What Scripture has been sustaining you this week? What word or phrase has stuck in your head and heart this week?

40 Things in 40 Days

40 Things in Lent

 

Each year in Lent I strive to give away 40 things. This practice combines my love of making lists with my love of giving things away. I have very few rules around what constitutes a “thing” I give away. One day I might clean out my t-shirt drawer and donate what I do not need. Another day I might sort through the pantry and collect a box of food to share with someone else. If the opportunity presents itself, I’d love to give away a lunch to someone who is hungry. Often I give away many things to the recycling containers too. And I love to surprise a friend with something I give away in a package I send.

I use Lent as a time to give away and get rid of stuff so I can start new in Easter. And in response to my statement I was challenged by this thought from my friend, Brad. “Great idea but the real transformation would be to not start new in Easter with replacing what you cleaned out!” And the challenging thoughts continued with Jim’s statement, “I wonder if that would affect what I give away.”

I am seeking transformation this Lenten season, and so I am going to give away 40 things in Lent with no plans to replace them when Easter comes. I’m going to seek to inspire my sense of giving over these next 40 days.

How are you observing this season of Lent?

Lenten Countdown with Post-its

Lenten Countdown with Post its

 

Those of you who know me well will know that I love post-its. I keep (at least) one pack in my purse in case of a post-it emergency. When I was doing youth and children’s ministry, I found many ways to work post-its into my lessons. Here is one example I first used a few years ago at St. Giles Presbyterian Church.

 

You will need 47 purple post-its for each person.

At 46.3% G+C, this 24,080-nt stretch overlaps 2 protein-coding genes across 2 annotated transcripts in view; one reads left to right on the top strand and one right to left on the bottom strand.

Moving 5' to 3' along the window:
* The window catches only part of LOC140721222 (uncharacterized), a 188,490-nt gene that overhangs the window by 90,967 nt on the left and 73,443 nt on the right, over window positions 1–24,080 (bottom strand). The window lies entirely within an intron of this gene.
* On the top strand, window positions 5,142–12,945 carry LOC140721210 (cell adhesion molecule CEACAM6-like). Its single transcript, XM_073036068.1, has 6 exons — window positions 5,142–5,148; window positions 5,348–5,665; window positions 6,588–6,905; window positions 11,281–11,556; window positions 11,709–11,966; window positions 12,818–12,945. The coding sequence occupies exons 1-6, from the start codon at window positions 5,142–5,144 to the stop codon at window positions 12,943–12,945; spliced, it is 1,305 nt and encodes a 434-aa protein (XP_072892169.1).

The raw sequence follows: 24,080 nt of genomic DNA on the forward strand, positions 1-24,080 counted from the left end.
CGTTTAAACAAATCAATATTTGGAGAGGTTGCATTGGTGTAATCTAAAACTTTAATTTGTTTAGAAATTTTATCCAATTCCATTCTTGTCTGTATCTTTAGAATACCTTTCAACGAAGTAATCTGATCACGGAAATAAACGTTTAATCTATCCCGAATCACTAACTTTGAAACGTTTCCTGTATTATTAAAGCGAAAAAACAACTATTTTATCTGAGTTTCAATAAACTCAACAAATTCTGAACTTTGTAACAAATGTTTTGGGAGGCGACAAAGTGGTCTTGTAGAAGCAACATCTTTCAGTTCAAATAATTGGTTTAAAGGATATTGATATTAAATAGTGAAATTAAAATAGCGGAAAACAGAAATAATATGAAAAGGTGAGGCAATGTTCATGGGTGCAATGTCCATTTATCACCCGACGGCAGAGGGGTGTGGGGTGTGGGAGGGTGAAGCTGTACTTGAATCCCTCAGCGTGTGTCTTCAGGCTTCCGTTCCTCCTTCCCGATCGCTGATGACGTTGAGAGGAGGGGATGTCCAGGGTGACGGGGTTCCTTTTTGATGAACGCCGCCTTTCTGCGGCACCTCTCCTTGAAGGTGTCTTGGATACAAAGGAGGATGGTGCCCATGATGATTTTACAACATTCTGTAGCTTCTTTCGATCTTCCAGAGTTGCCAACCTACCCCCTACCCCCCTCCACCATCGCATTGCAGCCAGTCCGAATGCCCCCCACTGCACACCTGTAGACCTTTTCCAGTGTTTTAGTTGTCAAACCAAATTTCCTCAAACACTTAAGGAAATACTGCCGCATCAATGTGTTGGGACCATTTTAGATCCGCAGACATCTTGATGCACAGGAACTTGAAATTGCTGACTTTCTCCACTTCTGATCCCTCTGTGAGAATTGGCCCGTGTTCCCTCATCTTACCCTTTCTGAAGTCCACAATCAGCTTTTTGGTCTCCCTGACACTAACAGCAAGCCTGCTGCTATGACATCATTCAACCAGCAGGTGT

An Easter Sticker for each person.

Sharpie or pen to write.

 

Helpful Hints-

If you can find purple post-its that have 50 sheets, use those! I found 100 sheet purple post-its and split them in half.

I did this as a children’s message one Sunday morning and created all the countdowns myself. It took some time! If you have friends, a committee or ministry team, or a way of copying onto a package of post-its, I highly recommend doing it another way.

 

We are creating a countdown to Easter for our children/youth/families or yourself. Now the tricky part is that the 40 days of Lent do not include Sundays which is why you need 47 post-its. On the first post-it, you’ll write 40. On the second post-it, you’ll write 39.

 

Here’s the countdown for you-

40, 39, 38, 37, Sunday, 36, 35, 34, 33, 32, 31, Sunday, 30, 29, 28, 27, 26, 25, Sunday, 24, 23, 22, 21, 20, 19, Sunday, 18, 17, 16, 15, 14, 13, Sunday, 12, 11, 10, 9, 8, 7, Sunday, 6, 5, 4, 3 (Maundy Thursday), 2 (Good Friday), 1, Easter!

 

After creating all these countdowns, you’ll be ready to hand them out or you could have people make their own at a Lenten Fair. I recommend giving them out the Sunday before Ash Wednesday (February 26) and having some available on Ash Wednesday (March 1) and the first Sunday of Lent (March 5).

 

If distributing them to families during the children’s message, talk with the children about the season of Lent and how they’ll observe it. Talk about how we are all preparing for Easter in these 40 days and Sundays. Since 40 days is a very long time for most children to understand, this is a visual example of how long we’ll be waiting and preparing.

If you’d like to give this a try and your Lenten plans are already done, make one for yourself and try it out this year. See if the daily act of taking one more number off the pile helps you to visualize and live into this holy season.

 

A Month of Letter Writing

A Month of Writing Letters
When I walk to my mailbox each night, I am hopeful that something fun will be inside. Somedays I open the mailbox, and it is empty. This happened just last night! When my mailbox is empty, I always assume it is a holiday that I didn’t remember. Somedays I open the mailbox and find only advertisements. On the best days, I open the mailbox and find a card or letter from a real person. It makes my day.
I love writing letters, and I love getting mail. For those two reasons, I enjoy participating in A Month of Letters Challenge. During the month of February, I sent out (at least) 23 handwritten letters or cards. As I write I think of the joy I am sending to another person. As I write I pray for the person who will receive the letter. I appreciate that in this wintry, cold month I have a goal to accomplish, and it is spreading cheer across the country.
I invite you to join me this month in writing at least one handwritten letter. Together we can share joy with others who just need a reminder that they are loved.